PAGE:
Dazu kommt ein ideologischer Aspekt. Lernen anhand von praktischer Erfahrung ist gut. Den Lernprozess nur an praktische Erfahrung und digitale offene Werkstätten zu binden führt zu Lehr- und Lernprozessen, die unformalisierbar, unmessbar und nicht als Ziel formulierbar sind. Ich habe ein inhärentes Problem damit, Bildung und Ergebnisse der Bildung direkt von Anfang an als unmessbar zu deklarieren.
Es ist etwas erschreckend, zu lesen, dass die Autorin an didaktischen Projekten beteiligt ist. Eine (falsche) Dichotomie Buch vs. praktische Erfahrung zu konstruieren, hallo, geht’s noch?
On being excited
Birthday time, confession time.
I have a curious feature of personality which manifests itself in being extremely suspicious around overly excited people. Examples include political ideologists, but also tech evangelists and other self-declared prophets. I am not sure if I want it to stay this way, but it feels right.
Familiar? Alienating? Let me explain, and decide.
As usual in these cases, and even more applicable than normal, I’m probably going to rationalize my personal views, so feel free to comment.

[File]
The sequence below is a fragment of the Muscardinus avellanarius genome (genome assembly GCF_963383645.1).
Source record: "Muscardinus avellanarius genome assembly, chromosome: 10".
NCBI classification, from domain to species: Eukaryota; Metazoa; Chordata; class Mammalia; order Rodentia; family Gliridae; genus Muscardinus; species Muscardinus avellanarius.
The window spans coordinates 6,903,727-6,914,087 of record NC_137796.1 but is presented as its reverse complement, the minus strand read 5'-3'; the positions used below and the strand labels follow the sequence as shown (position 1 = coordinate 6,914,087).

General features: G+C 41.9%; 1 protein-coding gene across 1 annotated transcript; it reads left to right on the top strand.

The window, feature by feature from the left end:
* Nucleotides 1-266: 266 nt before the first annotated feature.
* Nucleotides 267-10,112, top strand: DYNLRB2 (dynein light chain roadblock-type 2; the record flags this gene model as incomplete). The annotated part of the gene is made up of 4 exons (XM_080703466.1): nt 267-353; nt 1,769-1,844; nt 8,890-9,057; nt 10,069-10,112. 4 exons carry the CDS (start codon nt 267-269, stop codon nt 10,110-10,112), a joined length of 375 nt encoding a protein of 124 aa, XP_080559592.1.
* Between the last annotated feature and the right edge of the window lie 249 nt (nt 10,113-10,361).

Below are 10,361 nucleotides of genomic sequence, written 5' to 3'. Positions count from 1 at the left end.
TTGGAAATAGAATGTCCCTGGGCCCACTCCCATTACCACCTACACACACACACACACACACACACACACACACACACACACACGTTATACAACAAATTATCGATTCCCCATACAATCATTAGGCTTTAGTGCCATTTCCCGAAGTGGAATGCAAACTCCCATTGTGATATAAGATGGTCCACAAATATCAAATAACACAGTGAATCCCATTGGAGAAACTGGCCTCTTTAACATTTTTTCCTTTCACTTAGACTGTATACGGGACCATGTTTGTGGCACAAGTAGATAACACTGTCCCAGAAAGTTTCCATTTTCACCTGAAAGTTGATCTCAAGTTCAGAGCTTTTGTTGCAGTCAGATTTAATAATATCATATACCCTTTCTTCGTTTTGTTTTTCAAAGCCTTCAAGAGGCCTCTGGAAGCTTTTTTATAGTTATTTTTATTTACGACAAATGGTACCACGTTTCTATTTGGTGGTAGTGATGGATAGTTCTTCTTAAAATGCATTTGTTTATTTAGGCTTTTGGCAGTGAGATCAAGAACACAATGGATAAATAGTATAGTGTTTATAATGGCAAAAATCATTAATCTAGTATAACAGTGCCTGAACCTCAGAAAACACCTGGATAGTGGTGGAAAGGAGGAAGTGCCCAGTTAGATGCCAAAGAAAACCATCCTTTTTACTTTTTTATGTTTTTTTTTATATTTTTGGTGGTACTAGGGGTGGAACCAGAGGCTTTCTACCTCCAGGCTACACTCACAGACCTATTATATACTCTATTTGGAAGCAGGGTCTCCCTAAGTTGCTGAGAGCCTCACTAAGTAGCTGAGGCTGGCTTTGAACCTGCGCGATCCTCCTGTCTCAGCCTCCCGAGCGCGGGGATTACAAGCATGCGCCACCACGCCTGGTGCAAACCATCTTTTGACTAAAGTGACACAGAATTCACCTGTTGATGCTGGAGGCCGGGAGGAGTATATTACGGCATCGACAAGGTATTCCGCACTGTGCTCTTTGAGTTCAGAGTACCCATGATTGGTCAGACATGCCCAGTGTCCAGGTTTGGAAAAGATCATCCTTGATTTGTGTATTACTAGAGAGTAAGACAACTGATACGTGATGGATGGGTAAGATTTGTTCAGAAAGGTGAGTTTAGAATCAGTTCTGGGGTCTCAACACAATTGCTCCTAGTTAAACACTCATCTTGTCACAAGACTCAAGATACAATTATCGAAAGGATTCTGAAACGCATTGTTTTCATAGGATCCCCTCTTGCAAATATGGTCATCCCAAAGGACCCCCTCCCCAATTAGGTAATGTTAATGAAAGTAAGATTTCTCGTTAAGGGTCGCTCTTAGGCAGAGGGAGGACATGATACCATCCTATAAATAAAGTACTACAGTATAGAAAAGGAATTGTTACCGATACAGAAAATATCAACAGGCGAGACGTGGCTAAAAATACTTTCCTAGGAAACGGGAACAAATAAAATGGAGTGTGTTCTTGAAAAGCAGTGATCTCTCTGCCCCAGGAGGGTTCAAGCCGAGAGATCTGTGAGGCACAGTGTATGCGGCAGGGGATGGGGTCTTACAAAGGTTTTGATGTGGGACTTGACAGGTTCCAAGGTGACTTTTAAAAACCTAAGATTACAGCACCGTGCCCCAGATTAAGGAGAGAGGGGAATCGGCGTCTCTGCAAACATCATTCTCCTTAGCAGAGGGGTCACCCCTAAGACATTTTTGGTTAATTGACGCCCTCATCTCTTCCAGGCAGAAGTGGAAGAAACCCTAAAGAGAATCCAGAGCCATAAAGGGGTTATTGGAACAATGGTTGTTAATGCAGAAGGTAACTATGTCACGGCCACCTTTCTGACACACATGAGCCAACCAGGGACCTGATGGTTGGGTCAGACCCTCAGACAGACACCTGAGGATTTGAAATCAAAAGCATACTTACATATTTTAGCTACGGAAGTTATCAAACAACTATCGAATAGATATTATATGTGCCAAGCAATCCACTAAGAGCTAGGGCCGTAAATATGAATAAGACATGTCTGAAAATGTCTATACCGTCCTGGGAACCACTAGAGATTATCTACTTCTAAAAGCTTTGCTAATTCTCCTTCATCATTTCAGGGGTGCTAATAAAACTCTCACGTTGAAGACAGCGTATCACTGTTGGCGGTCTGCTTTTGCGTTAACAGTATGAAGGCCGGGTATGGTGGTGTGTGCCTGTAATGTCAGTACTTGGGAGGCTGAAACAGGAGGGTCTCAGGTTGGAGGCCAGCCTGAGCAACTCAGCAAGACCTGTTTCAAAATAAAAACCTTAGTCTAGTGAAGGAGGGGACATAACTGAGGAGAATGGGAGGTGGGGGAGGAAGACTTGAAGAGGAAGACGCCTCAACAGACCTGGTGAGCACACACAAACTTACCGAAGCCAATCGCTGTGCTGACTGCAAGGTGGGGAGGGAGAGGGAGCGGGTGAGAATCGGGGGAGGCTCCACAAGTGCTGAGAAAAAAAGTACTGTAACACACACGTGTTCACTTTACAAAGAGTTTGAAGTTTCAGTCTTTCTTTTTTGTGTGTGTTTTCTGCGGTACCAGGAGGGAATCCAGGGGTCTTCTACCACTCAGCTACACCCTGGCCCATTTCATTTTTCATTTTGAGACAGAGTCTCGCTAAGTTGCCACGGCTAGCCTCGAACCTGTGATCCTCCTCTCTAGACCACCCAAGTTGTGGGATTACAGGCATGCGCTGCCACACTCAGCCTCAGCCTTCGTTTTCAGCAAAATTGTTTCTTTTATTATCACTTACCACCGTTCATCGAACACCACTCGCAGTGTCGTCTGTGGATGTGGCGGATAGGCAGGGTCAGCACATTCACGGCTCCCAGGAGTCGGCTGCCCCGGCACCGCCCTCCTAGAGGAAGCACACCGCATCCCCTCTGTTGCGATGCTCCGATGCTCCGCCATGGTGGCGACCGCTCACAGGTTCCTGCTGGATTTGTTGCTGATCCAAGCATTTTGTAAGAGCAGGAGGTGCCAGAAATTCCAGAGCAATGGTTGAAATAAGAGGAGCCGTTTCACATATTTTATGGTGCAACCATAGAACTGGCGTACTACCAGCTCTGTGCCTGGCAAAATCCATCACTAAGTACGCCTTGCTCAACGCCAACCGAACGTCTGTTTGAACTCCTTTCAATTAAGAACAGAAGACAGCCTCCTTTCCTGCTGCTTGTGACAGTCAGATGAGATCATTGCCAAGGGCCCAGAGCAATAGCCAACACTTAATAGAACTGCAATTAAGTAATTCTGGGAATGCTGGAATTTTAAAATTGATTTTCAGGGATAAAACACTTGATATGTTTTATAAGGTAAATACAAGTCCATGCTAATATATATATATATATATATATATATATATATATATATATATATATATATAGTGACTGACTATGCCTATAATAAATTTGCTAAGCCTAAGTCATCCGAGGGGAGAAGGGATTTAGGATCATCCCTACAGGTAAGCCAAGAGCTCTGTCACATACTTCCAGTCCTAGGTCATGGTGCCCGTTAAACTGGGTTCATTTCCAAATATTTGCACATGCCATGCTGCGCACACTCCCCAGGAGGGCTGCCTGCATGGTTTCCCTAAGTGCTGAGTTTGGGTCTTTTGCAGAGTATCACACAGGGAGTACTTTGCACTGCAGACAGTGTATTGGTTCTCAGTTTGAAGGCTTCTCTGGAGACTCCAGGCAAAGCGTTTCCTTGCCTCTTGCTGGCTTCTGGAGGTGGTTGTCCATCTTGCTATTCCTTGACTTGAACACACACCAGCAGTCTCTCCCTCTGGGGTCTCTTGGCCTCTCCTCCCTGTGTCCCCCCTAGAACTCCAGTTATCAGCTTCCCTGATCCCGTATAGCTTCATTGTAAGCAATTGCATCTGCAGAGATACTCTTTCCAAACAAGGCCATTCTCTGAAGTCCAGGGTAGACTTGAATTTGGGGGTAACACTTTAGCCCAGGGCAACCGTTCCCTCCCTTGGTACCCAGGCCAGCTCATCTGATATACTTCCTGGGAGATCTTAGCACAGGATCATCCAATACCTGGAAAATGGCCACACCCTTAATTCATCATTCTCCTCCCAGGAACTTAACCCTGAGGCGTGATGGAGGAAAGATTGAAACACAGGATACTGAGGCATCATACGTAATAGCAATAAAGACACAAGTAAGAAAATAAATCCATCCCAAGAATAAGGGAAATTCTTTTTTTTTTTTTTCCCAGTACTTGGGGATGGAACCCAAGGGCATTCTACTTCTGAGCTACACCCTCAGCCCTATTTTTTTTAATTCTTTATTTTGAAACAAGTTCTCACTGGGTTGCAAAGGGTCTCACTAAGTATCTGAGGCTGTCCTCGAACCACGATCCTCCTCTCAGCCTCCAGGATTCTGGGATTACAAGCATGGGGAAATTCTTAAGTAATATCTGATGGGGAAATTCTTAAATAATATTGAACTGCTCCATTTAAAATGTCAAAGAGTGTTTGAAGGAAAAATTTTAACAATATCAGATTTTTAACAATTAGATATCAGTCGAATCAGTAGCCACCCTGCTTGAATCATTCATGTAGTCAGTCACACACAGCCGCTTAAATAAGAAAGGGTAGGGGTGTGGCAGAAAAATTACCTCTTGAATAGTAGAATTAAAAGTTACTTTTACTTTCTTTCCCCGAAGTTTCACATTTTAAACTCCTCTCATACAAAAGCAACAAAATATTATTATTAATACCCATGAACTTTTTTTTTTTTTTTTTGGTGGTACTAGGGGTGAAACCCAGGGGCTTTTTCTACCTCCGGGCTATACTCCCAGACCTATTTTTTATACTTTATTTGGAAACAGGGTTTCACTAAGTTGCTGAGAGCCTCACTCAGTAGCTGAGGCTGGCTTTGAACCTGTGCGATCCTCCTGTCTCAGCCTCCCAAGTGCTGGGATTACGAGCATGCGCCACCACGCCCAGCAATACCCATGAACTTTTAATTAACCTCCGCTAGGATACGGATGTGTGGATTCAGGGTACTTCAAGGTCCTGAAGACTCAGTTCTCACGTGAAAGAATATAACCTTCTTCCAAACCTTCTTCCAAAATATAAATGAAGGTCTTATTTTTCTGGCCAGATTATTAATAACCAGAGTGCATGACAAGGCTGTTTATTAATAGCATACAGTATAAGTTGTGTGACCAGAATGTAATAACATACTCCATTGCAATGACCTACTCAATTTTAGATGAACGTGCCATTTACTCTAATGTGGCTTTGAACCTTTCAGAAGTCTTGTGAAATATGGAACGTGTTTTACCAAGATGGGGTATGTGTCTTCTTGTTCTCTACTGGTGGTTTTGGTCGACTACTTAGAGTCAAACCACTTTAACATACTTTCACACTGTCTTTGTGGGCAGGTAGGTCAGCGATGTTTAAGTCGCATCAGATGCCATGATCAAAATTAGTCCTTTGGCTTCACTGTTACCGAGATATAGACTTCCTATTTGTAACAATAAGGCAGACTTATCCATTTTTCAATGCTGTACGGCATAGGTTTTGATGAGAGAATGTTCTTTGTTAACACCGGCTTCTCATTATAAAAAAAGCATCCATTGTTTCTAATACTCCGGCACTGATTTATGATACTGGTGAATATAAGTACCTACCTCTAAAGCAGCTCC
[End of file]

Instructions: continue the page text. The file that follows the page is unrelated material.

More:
I am of course extremely curious why I behave this way, so I thought about it for a while, and I think I have a half-baked answer. No, a couple of half-baked answers.
So, first and foremost, a lot of over-excited people are telling that something great or awful is going to happen, like, tomorrow and everything is going to be great and for free (or awful and expensive). Let me just say that in most cases, being skeptical is pretty much okay as most technical or social things are very unlikely to change radically over the course of days and the last simple, effective and cheap construction I can remember is an AK-74 (or an M-16, depending on your religion) and the same trick is not that simple to perform in other applications.